The assert Statement and the AssertionError Class in Java

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The assert Statement and the AssertionError Class
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The following two forms of the assert statement can be used to specify assertions:
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assert assert
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<boolean expression> ; <boolean expression> : <message expression> ;
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// the simple form // the augmented form
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The <boolean expression> can be a boolean or a Boolean expression In the latter case, its value is unboxed to a boolean value If assertions are enabled (see p 269), the execution of an assert statement proceeds as shown in Figure 614 The two forms are essentially equivalent to the following code, respectively:
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if (<assertions enabled> && !<boolean throw new AssertionError(); if (<assertions
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expression>)
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// the simple form
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enabled>
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&& !<boolean
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throw new AssertionError(<message
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expression>) expression>);
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// the augmented form
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CHAPTER 6: CONTROL FLOW
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If assertions are enabled, then the <boolean expression> is evaluated If its value is true, execution continues normally after the assert statement However, if it is false, an AssertionError is thrown and propagated In the simple form, the AssertionError does not provide any detailed message about the assertion failure
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Execution of the Simple assert Statement (with Assertions Enabled)
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Evaluate boolean expression [true ]
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[false ]
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Throw an AssertionError
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Normal execution continues
Execution is aborted and AssertionError propagated
The augmented form specifies a <message expression> that can be used to provide a detailed error message In the augmented form, if the assertion is false, the <message expression> is evaluated and its value passed to the appropriate AssertionError constructor The <message expression> must evaluate to a value (ie, either a primitive or a reference value) The AssertionError constructor invoked converts the value to a textual representation In particular, the <message expression> cannot call a method that is declared void The compiler will flag this as an error The augmented form is recommended, as it allows a detailed error message to be included in reporting the assertion failure Example 618 illustrates using assertions Statements at (2), (3), and (4) in class Speed are all assert statements In this particular context of calculating the speed, it is required that the values satisfy the assumptions at (2), (3), and (4) in the private method calcSpeed() The simple form of the assert statement is used at (2) and (4)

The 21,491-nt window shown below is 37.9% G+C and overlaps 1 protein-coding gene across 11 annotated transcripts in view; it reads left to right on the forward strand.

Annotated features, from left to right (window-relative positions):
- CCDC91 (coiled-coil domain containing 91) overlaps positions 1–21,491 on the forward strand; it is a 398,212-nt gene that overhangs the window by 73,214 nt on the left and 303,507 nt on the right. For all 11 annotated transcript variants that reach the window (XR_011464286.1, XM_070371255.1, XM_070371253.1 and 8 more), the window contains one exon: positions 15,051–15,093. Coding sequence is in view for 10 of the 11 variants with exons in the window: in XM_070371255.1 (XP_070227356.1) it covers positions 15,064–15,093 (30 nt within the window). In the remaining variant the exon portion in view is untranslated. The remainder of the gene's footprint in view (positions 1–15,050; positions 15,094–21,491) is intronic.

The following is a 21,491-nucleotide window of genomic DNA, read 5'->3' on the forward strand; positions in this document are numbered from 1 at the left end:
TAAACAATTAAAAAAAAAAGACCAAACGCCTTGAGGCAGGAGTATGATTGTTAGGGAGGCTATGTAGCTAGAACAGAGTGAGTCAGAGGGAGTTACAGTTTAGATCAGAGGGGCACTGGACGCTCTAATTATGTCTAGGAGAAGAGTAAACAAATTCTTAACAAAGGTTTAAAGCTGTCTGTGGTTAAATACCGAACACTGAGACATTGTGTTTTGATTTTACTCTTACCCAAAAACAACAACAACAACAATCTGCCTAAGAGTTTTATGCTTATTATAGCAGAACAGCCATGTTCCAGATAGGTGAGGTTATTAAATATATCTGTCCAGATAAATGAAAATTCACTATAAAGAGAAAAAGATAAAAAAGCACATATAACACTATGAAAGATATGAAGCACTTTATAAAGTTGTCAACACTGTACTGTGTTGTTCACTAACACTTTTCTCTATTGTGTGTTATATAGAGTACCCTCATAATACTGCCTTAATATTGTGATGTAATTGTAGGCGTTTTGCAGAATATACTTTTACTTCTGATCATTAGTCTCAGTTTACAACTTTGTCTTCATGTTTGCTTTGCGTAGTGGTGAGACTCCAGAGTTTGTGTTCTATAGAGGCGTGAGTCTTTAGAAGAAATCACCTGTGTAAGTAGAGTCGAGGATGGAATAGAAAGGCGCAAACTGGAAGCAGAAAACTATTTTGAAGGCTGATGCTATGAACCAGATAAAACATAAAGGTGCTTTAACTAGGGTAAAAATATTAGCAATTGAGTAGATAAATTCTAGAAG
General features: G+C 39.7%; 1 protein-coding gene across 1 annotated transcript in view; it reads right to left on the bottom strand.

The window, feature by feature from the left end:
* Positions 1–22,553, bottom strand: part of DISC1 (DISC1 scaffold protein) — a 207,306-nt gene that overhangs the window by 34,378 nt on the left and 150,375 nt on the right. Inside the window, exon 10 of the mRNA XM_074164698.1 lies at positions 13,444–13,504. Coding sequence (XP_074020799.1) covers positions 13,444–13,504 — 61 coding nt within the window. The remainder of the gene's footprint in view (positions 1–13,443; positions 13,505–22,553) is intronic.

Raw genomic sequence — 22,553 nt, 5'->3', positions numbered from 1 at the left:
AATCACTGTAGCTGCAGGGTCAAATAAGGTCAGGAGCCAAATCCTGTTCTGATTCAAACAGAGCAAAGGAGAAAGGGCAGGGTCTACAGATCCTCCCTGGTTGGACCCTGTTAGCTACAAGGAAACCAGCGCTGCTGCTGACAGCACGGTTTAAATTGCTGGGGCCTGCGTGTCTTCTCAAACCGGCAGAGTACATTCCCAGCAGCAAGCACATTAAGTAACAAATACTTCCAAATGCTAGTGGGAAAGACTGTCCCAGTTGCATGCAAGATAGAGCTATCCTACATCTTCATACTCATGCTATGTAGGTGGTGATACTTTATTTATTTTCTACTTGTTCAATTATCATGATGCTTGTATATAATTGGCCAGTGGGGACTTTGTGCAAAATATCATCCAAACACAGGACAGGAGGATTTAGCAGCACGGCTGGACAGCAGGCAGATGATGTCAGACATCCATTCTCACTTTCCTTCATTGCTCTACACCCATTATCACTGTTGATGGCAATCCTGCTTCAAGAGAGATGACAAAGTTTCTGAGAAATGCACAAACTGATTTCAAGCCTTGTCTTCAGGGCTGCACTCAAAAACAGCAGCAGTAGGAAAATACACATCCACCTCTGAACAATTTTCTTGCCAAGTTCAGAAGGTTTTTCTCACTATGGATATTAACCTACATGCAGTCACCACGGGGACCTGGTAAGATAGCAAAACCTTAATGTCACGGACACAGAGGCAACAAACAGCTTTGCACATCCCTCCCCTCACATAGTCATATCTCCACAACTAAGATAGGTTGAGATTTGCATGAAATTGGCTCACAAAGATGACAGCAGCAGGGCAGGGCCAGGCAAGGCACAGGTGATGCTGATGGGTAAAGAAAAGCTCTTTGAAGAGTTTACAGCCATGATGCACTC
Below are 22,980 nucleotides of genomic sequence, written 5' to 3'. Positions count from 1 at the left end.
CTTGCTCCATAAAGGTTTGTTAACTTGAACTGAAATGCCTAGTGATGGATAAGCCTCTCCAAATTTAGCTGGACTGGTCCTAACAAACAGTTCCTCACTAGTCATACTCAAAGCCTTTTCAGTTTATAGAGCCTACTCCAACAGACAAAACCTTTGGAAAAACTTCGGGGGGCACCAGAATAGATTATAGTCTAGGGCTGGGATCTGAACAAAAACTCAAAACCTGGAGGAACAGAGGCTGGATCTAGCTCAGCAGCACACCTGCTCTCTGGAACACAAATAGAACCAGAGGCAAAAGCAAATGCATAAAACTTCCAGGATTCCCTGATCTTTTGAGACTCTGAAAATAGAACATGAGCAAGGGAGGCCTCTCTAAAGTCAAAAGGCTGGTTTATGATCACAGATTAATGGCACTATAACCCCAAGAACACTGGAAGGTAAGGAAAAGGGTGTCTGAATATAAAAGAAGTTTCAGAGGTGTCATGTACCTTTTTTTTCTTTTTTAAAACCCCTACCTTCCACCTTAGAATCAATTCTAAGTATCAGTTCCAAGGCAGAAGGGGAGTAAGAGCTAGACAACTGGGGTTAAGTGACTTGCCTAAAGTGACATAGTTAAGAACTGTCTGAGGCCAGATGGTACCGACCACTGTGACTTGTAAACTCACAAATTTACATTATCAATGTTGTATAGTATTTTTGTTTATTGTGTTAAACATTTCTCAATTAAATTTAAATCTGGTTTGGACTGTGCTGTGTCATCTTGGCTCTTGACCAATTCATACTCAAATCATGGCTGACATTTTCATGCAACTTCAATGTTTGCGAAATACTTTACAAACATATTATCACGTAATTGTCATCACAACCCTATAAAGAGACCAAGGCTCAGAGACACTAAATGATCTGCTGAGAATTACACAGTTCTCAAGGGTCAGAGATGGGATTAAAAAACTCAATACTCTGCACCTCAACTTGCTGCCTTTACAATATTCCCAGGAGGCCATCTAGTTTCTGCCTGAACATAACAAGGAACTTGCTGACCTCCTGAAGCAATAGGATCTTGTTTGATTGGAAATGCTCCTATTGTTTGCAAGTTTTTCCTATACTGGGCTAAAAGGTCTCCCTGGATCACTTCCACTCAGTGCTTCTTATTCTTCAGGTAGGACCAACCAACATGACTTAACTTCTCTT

assert distance >= 00; assert speed >= 00; // (2) // (4)
The augmented form is used at (3)
assert time > 00 : "Time is not a positive value: " + time; // (3)
The augmented form at (3) is equivalent to the following line of code, assuming assertions have been enabled at runtime:
if (time <= 00) throw new AssertionError("Time is not a positive value: " + time);
The javalangAssertionError class is a subclass of javalangError (see Figure 69) Thus AssertionErrors are unchecked They can be explicitly caught and handled using the try-catch construct, and the execution continues normally, as one would
610: ASSERTIONS
expect However, Errors are seldom caught and handled by the program, and the same applies to AssertionErrors Catching these errors would defeat the whole purpose of the assertion facility In addition to the default constructor (invoked by the simple assert form), the AssertionError class provides seven single-parameter constructors: six for the primitive data types (byte and short being promoted to int) and one for object references (type Object) The type of the <message expression> used in the augmented assertion statement determines which of the overloaded constructors is invoked It is not possible to query the AssertionError object for the actual value passed to the constructor However, the method getMessage() will return the textual representation of the value
Example 618 Using Assertions public class Speed { public static void main(String[] args) { Speed objRef = new Speed(); double speed = objRefcalcSpeed(-120, 30); // double speed = objRefcalcSpeed(120, -30); // double speed = objRefcalcSpeed(120, 20); // double speed = objRefcalcSpeed(120, 00); Systemoutprintln("Speed (km/h): " + speed); }
// // // //
(1a) (1b) (1c) (1d)
/** Requires distance >= 00 and time > 00 */ private double calcSpeed(double distance, double time) { assert distance >= 00; // (2) assert time > 00 : "Time is not a positive value: " + time; // (3) double speed = distance / time; assert speed >= 00; // (4) return speed; } }